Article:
I was 8. Nael was 10. Our fathers made an appointment with a local clinic during the school holidays. For one of the most important phase of our lives, we were the least informed about the whole process. It was as if everyone was preparing a ceremony for the sake of it.
All the married women camped at the back of the house and automatically reprised their roles. They chopped onions, marinated chunks of lamb, mixed acar and blendered spices that makes up for a delicious feast tomorrow. I watched on as they finish their cooking and kept all the food in large pots to be refridgerated. If I knew then that I wasn't able to eat any of the food prepared the next day, I would've sneaked into the kitchen and rummage through all the pots like a starved street rat.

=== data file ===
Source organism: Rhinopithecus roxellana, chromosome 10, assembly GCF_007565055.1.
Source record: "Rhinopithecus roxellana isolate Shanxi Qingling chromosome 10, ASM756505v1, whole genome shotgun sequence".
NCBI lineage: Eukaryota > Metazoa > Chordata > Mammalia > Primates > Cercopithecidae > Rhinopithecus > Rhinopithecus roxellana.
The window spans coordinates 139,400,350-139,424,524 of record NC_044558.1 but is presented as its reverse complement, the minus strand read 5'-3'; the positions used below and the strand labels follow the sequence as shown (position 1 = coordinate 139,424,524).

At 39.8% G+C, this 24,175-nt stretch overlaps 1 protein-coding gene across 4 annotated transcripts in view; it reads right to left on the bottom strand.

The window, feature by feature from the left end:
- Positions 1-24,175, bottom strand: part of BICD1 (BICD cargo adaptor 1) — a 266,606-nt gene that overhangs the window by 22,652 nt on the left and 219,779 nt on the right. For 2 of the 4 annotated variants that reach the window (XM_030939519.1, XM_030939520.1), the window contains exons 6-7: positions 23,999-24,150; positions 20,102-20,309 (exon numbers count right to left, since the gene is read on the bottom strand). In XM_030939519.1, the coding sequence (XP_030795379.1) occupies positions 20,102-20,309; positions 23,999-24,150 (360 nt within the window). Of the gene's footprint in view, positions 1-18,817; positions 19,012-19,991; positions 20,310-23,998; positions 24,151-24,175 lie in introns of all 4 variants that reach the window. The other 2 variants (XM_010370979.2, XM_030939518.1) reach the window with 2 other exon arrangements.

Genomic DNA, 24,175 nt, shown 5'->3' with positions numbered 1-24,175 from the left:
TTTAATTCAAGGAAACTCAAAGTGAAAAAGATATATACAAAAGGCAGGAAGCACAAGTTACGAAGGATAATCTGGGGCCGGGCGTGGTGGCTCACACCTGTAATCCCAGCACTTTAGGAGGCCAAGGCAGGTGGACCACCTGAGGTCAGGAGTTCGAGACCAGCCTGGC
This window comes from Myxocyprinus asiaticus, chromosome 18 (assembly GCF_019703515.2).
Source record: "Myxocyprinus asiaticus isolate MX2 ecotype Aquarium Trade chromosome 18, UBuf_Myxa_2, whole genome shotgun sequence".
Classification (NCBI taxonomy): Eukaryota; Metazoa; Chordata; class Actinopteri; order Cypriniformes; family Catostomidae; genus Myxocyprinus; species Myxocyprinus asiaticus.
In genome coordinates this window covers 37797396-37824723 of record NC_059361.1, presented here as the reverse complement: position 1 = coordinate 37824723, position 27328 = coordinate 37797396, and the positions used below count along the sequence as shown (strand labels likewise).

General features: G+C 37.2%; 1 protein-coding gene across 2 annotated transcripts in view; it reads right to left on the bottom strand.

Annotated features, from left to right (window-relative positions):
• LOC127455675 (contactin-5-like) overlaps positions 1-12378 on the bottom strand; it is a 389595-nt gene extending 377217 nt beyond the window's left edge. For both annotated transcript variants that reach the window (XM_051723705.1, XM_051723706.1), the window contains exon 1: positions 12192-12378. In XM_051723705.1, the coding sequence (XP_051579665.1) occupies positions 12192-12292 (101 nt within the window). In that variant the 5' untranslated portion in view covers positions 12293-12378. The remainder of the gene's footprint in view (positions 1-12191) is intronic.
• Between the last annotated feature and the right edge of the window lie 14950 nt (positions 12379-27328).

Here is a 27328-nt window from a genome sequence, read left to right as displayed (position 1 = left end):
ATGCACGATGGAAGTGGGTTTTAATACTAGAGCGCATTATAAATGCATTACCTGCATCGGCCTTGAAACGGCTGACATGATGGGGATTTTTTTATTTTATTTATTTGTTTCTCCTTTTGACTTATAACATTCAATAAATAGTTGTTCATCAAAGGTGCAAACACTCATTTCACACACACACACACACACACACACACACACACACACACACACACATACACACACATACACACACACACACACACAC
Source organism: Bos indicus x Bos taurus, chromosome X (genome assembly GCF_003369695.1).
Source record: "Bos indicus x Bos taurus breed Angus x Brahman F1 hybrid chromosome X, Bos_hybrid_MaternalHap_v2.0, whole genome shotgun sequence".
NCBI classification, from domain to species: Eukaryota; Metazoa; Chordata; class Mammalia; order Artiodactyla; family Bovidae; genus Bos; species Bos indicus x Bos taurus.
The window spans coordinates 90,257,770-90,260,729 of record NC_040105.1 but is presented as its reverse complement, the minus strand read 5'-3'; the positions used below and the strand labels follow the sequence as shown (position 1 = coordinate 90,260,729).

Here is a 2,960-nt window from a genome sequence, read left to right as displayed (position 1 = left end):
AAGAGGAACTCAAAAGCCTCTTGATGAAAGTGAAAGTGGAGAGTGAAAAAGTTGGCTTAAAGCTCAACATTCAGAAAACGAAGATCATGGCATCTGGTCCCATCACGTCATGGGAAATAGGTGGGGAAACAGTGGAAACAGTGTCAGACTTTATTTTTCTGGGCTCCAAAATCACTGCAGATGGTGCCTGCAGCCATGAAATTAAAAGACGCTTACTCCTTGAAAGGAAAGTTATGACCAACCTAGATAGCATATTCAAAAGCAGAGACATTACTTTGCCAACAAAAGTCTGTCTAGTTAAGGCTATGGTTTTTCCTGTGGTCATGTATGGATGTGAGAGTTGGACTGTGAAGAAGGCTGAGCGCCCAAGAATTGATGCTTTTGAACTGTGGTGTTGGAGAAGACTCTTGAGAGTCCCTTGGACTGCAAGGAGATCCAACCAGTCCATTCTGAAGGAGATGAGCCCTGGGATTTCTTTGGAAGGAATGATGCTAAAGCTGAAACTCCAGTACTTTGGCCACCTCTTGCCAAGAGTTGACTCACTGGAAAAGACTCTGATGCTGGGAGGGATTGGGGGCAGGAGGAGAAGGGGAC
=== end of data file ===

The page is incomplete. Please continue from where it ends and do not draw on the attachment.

We woke up early in the morning for a silly photography session dressed in baju melayu, P Ramlee style sampin and tanjak. We looked like miniature Sultans.